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Vinyl Stickers from Society6 Show Off Your Library Love

Book Riot recently featured a collection of library and reading themed stickers to show off your book love, and that reminded me that we also offer all of our library card designs as vinyl stickers at Society6.Our library card stickers are the perfect way to decorate anything from notebooks to laptops, and not only are they available in four sizes, and in both white and transparent backgrounds, but through 11/20 you can save 25% and get free shipping on our stickers and everything else at Society6.

Starting under $3 you can shop our stickers here, or save 25% on any of our great products from phone cases to coffee mugs, tote bags and wrapping paper.

Village Green Bookstore

Village Green on Monroe Ave from Democrat and ChronicleVillage Green Bookstore opened in 1972 in a 600-square-foot basement store at 766 Monroe Avenue in Rochester, New York, before its reputation among the community’s book lovers spread and it expanded into the larger storefront upstairs.

 The store had a coffee bar before they became common in bookstores and despite starting out by selling only the local Sunday edition, would offer more than 100 newspapers and 2,400 magazines. Eventually, while books were still a staple of the business, they became lost behind their rapidly expanding merchandise line.

By 1992, Village Green had added as many as eight new stores throughout Central and Western New York, including locations at 1089 Niagara Falls Boulevard in Amherst and 765 Elmwood Avenue in the Elmwood Village.  But the growth for the company had become troublesome.  Hoping to solve their financial problems, the chain continued to expand locations and product offerings. In doing so, as tends to happen when a company forces growth in order to dominate the market, Village Green forgot their purpose and mission.  The company had forgotten what one of the founders, John Borek, had said not long after opening; their intention was to cater to “people who were hungry for books.”  Instead, they were selling ice cream and inflatable bagels.

Within a few years they had added stores in Pennsylvania and New Jersey, but with a series of catastrophic financial decisions that involved lawsuits, criminal charges and SEC investigations, the company began closing “underperforming” stores, including a third location in Western New York, in the McKinley Plaza in Blasdell. The closures and merchandise sell offs could not keep the company afloat however and in 1998 they had filed for Chapter 11 bankruptcy protection.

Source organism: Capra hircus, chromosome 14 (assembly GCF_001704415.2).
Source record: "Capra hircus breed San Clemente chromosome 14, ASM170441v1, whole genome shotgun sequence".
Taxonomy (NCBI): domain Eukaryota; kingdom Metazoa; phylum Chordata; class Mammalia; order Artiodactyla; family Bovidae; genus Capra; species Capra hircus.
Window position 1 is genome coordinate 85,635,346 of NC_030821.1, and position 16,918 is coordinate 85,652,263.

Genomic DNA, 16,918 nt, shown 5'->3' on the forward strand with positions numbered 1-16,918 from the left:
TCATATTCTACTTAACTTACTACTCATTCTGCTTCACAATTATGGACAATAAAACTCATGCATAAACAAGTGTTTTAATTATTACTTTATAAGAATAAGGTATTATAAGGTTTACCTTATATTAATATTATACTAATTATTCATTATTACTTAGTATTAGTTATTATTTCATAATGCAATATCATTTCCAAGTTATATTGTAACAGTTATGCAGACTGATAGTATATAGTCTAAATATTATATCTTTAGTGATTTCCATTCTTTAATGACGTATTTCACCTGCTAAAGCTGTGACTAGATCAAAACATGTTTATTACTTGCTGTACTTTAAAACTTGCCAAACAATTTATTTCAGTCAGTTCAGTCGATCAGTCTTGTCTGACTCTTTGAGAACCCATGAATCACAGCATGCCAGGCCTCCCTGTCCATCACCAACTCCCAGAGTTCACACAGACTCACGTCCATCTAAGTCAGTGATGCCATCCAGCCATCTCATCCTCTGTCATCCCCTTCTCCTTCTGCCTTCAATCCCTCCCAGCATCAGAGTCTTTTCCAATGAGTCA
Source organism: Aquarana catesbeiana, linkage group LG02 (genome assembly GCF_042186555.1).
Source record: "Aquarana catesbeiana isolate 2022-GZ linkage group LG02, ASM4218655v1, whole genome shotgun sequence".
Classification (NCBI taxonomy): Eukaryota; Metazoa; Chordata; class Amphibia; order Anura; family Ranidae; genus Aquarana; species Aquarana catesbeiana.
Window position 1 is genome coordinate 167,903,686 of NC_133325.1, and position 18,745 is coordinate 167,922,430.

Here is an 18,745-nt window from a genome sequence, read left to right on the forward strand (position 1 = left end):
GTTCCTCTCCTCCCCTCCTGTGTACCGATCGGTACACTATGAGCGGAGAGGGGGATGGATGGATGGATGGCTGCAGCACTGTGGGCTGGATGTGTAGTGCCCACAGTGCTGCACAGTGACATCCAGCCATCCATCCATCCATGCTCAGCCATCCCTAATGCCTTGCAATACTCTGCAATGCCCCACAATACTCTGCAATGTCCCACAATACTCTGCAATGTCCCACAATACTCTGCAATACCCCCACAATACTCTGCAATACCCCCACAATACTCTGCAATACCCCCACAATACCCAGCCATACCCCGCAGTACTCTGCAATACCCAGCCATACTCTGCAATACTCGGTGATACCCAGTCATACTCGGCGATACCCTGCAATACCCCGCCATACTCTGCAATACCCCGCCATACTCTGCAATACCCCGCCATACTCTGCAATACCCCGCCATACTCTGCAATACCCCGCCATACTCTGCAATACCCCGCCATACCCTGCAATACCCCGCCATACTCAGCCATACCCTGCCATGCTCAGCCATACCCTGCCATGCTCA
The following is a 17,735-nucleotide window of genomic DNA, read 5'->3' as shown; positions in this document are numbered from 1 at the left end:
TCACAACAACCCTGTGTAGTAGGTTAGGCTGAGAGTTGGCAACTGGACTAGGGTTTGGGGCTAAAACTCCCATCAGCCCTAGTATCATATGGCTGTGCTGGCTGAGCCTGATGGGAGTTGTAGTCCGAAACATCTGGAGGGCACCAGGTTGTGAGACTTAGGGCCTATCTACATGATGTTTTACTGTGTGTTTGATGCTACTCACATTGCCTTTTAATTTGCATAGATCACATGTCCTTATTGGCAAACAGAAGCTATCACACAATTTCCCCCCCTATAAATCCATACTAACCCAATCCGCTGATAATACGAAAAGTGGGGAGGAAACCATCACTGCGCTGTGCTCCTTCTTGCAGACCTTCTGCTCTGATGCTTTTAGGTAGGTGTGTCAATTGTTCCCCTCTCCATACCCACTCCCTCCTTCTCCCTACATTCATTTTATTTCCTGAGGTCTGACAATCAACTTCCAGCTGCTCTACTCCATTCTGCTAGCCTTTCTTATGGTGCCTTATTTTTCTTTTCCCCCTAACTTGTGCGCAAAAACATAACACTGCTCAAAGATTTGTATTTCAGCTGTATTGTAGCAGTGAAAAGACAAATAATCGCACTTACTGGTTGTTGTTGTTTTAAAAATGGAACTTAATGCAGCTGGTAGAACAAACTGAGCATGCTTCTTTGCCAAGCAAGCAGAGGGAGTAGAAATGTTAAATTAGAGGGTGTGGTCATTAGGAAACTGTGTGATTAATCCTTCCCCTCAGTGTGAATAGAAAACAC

The following year, the flagship store on Monroe closed it doors for good, eventually becoming a Pizza Hut.

Frank Lloyd Wright’s Bookshop In the Sky

Fine Arts BuildingIn October 1907, a new bookstore opened on the seventh floor of the Fine Arts Building in downtown Chicago designed entirely by Frank Lloyd Wright.

Designed when Wright was thirty-nine years old and little known outside the circles of Chicago’s elite, Browne’s Bookshop was as unique for it intent to feel very much like a home library or study as for its location on the seventh floor, and despite its short life was known as “the most beautiful bookshop in the world.”

Wright modeled the glass lamp shades from the windows he’d designed for his childrens’ rooms, and organized the store’s bookshelves around reading tables to create cozy alcoves in which to explore.

Browne's BookshopFrancis Fisher Browne, the store’s owner and editor of the literary magazine The Dial, relocated the store to the building’s ground floor  in 1910 but closed it for good two years later.

While the Fine Arts Building still stands at 410 S. Michigan Avenue and some of the interiors look much the same as they did a century ago, no trace of Frank Lloyd Wright remains.

Check out the original article at the Paris Review for more information, including an interesting story about why the future editor of The Little Review, Margaret Anderson, abruptly quit her position as the bookshop’s manager.

More photos of the bookshop and the book covers Wright designed for the Caxton Club can also be found at this online catalog of Wright’s work, The Wright Library.

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